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Grown-Up Problems: Millenials Face Economic Hurdles

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A new report released by New York City comptroller Scott Stringer is prompting the rest of the country to take a closer look at how the Millennial Generation will affect the country’s economy in the years to come.

More than any other study on the same subject, Stringer’s report – titled, “New York City’s Millenials in Recession and in Recovery” – managed to effectively flesh out the financial travails of Millenials all over the country and reiterate the fact their plight will make a huge impact on the nation’s economy.

Millenial Identity
First off, just who are the Millenials?

There are no specific dates for when this generation was (for lack of a better word) spawned. Various studies tag them as the people born between 1980 to 2000.

With around 80 million members, the Millennial Generation has already surpassed the Baby Boomers as the largest living American generation. Economists estimate that they collectively spend $600 billion annually. “By 2020, they could account for $1.4 trillion in spending or 30% of total retail sales,” noted Laura Shin in her Forbes article, “How the Millennial Generation Could Affect the Economy Over the Next Five Years.”

In her 2015 report, Beth Ann Bovino, Standard & Poor’s U.S. chief economist, theorized, “If the economy continues to strengthen, as Standard & Poor’s projects, there’s potential that Millennials could start making big-ticket purchases that contribute to economic growth. On the other hand, their student loan debt could keep them from spending and not buying houses, costing the economy.”

“Two-thirds of GDP (gross domestic product) is consumption, so we rely on people spending money,” added Bovino.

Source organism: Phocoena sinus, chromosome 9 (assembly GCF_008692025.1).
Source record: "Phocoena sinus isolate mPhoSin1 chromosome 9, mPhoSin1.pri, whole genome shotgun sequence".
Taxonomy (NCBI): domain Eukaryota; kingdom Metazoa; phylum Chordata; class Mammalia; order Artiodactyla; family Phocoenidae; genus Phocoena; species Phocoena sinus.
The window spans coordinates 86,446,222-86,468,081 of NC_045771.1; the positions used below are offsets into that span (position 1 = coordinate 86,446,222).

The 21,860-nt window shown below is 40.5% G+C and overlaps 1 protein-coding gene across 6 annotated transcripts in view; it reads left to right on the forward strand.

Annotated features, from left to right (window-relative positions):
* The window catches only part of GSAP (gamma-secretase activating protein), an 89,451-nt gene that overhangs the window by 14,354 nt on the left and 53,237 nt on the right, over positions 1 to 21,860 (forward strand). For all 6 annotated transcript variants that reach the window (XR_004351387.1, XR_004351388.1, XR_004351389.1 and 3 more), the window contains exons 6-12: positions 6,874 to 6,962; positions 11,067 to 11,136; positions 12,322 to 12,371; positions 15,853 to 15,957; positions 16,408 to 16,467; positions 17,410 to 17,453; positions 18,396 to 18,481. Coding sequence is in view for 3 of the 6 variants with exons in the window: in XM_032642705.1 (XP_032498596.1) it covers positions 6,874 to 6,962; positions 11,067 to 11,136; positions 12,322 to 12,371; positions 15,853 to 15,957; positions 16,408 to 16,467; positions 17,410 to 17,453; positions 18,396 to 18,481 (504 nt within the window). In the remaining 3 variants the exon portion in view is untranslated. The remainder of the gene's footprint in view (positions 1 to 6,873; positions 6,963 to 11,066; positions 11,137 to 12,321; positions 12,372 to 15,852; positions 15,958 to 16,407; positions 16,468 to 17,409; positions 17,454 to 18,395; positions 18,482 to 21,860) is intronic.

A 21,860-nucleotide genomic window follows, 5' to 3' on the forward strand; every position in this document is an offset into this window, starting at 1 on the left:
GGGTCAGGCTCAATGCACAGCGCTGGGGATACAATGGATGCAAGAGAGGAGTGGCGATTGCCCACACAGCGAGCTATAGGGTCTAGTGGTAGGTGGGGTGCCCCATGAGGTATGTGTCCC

Then again, Millenials’ spending power may continue to be hampered by several factors that are specific to their generation.
[buffet_recommended]

The New York Case Study
Stringer may have presented New York City’s Millenial crowd as a case study, but his observations apply to the entire country’s Millenial population. He wrote, “From 2007 to 2009, the nation suffered the worst recession since the Great Depression. During the same period, children of the Baby Boomer generation — a large population cohort known as the Millennials — began their working lives. Not since their grandparents or great-grandparents’ generation have young people entered adulthood during such adverse labor conditions.”

Jen Kinney, in her article, “New York City Has a Millennials Problem, presented an in-a-nutshell overview of the scenario that Stringer referred to. She noted: “The U.S. economy lost over 8.7 million jobs between 2008 and 2010, jobs not regained until early 2014. During those six years without net job creation, over 22 million Millennials entered their working years nationwide.”

Stringer pointed out that “the lingering impacts of the recession on this large group of young workers – and the national and local policies adopted to address their unique challenges – will reverberate through the national economy for decades to come.”

By the Numbers
As a result of the recession back in 2007 to 2009, many Millenials — even those with college degrees — were driven to take jobs in the so-called “low-wage industries.” It’s a trend that has persisted.

A report released by the Economic Policy Institute (EPI) explained, “Despite officially ending in June 2009, the recession left millions unemployed for prolonged spells, with recent workforce entrants such as young graduates being particularly vulnerable.”

EPI then revealed that for 2016’s college graduates, the unemployment rate is currently 5.6 percent and the underemployment rate is 12.6 percent.

Meanwhile, for young high school graduates, the unemployment rate is 17.9 percent and the underemployment rate is 33.7 percent.

EPI explained that “the high share” of unemployed and underemployed young college graduates and the share of employed young college graduates working in jobs that do not require a college degree “stems from the weak demand for goods and services, which makes it unnecessary for employers to significantly ramp up hiring.”

Bovino also warned that “continued low wages for Millennials could reduce U.S. GDP by as much as $244 billion through 2019, or $49 billion a year, relative to our baseline scenario.”

Student Loans

Further complicating Millenials’ economic predicament are their massive student loans.

As Bovino stated out in her commentary on Fortune: “Millennials are the most educated generation in American history, but it has come at a cost ranging in the hundreds of billions of dollars. Indeed, many of Millennials’ spending and saving habits can be attributed to this debt – a major determinant of current and future spending ability, given the length of loan maturities and weak post-recession wage growth to date.”